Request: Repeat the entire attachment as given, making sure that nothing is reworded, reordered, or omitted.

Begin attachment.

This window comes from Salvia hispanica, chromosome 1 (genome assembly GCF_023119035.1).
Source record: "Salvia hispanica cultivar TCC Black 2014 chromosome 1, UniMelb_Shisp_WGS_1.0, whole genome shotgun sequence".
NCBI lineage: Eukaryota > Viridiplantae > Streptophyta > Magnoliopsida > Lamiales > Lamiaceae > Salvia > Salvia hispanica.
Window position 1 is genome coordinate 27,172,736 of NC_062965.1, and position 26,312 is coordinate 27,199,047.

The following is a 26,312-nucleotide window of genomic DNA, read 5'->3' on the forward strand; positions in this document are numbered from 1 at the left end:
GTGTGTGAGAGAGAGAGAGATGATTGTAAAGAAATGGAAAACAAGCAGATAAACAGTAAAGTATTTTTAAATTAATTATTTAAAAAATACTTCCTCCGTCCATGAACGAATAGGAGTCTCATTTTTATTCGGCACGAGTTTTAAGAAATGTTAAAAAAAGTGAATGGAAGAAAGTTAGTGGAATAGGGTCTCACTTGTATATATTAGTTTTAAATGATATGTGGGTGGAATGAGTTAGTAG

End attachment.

This window comes from Salvia hispanica, chromosome 1 (genome assembly GCF_023119035.1).
Source record: "Salvia hispanica cultivar TCC Black 2014 chromosome 1, UniMelb_Shisp_WGS_1.0, whole genome shotgun sequence".
NCBI lineage: Eukaryota > Viridiplantae > Streptophyta > Magnoliopsida > Lamiales > Lamiaceae > Salvia > Salvia hispanica.
Window position 1 is genome coordinate 27,172,736 of NC_062965.1, and position 26,312 is coordinate 27,199,047.

The following is a 26,312-nucleotide window of genomic DNA, read 5'->3' on the forward strand; positions in this document are numbered from 1 at the left end:
GTGTGTGAGAGAGAGAGAGATGATTGTAAAGAAATGGAAAACAAGCAGATAAACAGTAAAGTATTTTTAAATTAATTATTTAAAAAATACTTCCTCCGTCCATGAACGAATAGGAGTCTCATTTTTATTCGGCACGAGTTTTAAGAAATGTTAAAAAAAGTGAATGGAAGAAAGTTAGTGGAATAGGGTCTCACTTGTATATATTAGTTTTAAATGATATGTGGGTGGAATGAGTTAGTAG